Practice: Private investors face significant costs, timing problems, and cash flow problems when they seek to rebalance in non-tax-deferred accounts. Investors incur taxes and transaction costs that may cause the investor to indefinitely postpone rebalancing. Annual rebalancing is effectively impossible for many taxable investors within some illiquid asset classes. That portion of the portfolio can be rebalanced only when a liquidity event occurs that frees up capital. Investors typically have no control over the timing of liquidity events in their illiquid investments.

Theory: The performance of the specific investments selected to implement the asset allocation strategy will be closely aligned with the assumptions used to develop the strategy.

Practice: This gap between theory and practice results from the way advisers decide to implement the portfolio recommendations developed with the optimization model. The implementation method selected by many investment firms is not well aligned with the assumptions underlying the strategic asset allocation plan. Many investment firms fill their clients’ portfolios with products whose historical and projected performance bears little resemblance to the performance of the asset class index used during the portfolio optimization process. Many firms recommend active managers whose activities trigger substantial fees, trading costs, and taxes that are not reflected in the index that was used during the portfolio optimization process. The risk that a manager may under-perform relative to the index also is not accounted for. Investment advisers can mitigate this risk by using an appropriate mix of index investment vehicles and active managers.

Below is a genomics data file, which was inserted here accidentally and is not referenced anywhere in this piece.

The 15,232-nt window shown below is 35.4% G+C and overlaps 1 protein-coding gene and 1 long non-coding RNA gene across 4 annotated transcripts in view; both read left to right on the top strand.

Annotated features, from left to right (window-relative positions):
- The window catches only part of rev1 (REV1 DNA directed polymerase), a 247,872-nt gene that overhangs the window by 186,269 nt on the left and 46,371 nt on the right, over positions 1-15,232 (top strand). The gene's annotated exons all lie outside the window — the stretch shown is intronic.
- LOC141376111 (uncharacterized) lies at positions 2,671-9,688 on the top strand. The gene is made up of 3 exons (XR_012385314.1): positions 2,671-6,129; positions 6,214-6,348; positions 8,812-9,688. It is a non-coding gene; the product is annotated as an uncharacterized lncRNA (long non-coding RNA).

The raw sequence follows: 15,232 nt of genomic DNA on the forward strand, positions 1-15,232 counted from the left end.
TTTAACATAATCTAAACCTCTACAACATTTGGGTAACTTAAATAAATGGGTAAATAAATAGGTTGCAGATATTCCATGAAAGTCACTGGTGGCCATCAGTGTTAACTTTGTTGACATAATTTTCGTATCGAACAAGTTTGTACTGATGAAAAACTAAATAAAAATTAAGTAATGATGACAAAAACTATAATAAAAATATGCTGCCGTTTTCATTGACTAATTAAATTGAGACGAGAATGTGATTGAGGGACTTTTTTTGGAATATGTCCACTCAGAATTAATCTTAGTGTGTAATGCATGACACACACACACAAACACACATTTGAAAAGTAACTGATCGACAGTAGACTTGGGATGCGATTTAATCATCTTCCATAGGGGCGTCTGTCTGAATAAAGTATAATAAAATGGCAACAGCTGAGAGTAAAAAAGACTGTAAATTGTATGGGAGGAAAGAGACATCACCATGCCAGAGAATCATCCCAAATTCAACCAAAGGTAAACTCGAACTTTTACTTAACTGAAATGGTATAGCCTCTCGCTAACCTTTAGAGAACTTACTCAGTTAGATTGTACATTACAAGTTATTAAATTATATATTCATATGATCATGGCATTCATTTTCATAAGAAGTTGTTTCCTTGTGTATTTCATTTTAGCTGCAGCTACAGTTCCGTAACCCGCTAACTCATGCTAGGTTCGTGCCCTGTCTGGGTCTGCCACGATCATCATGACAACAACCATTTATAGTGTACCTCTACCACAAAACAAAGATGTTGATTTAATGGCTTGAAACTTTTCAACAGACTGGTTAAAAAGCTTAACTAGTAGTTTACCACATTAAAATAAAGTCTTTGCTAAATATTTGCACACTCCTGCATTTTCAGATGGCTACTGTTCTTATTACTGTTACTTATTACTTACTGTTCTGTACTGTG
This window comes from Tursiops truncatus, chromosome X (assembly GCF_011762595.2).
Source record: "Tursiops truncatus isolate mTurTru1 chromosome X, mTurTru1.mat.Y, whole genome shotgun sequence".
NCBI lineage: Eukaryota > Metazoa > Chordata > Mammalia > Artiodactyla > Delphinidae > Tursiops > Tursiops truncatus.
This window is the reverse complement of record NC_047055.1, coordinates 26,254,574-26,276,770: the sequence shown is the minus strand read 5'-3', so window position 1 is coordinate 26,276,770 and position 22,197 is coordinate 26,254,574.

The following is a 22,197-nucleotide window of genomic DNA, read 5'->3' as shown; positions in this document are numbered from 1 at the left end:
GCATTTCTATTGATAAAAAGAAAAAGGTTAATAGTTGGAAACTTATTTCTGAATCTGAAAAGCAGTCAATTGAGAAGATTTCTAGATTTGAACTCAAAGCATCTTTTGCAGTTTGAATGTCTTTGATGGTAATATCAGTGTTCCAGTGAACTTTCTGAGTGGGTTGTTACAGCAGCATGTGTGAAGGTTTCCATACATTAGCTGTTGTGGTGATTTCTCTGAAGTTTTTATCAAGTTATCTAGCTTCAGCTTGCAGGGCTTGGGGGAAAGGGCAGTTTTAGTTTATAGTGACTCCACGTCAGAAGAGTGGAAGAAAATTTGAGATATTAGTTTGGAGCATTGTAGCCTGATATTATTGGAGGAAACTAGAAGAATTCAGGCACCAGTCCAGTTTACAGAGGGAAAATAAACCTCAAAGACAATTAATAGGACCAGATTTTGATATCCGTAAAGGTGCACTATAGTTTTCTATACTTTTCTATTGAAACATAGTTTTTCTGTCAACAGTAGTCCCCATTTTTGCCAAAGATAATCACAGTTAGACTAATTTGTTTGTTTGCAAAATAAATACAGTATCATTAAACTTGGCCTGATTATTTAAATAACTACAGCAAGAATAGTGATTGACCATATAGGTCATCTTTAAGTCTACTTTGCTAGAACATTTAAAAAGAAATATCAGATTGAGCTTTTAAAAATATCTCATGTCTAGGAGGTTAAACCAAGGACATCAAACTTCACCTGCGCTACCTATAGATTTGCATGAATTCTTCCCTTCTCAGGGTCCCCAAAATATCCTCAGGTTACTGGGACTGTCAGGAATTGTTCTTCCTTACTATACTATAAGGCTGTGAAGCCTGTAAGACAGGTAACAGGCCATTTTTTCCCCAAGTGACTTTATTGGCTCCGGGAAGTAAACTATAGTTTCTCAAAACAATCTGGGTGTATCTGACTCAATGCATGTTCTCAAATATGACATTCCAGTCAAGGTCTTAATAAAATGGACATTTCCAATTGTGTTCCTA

What Does the Future Hold?

It is obvious the portfolio optimization tools used in the investment world rely upon assumptions that do not fit particularly well in the real world. Yet, these tools are widely used and relied upon by individual investors and advisers as if the underlying assumptions are valid.

For those who find the faults associated with portfolio optimization to be greater than the benefits provided through statistical standardization, the first step is to acknowledge that asset allocation and portfolio construction is mostly an art, not a science. Advisers have an obligation to inform clients of the limitations of the theory. Clients will benefit from being more aware of the substantial gap between asset allocation theory and performance in the real world. Investment success depends upon judgment, skill, and, in the opinion of this author, luck—the latter often showing up as fortuitous timing.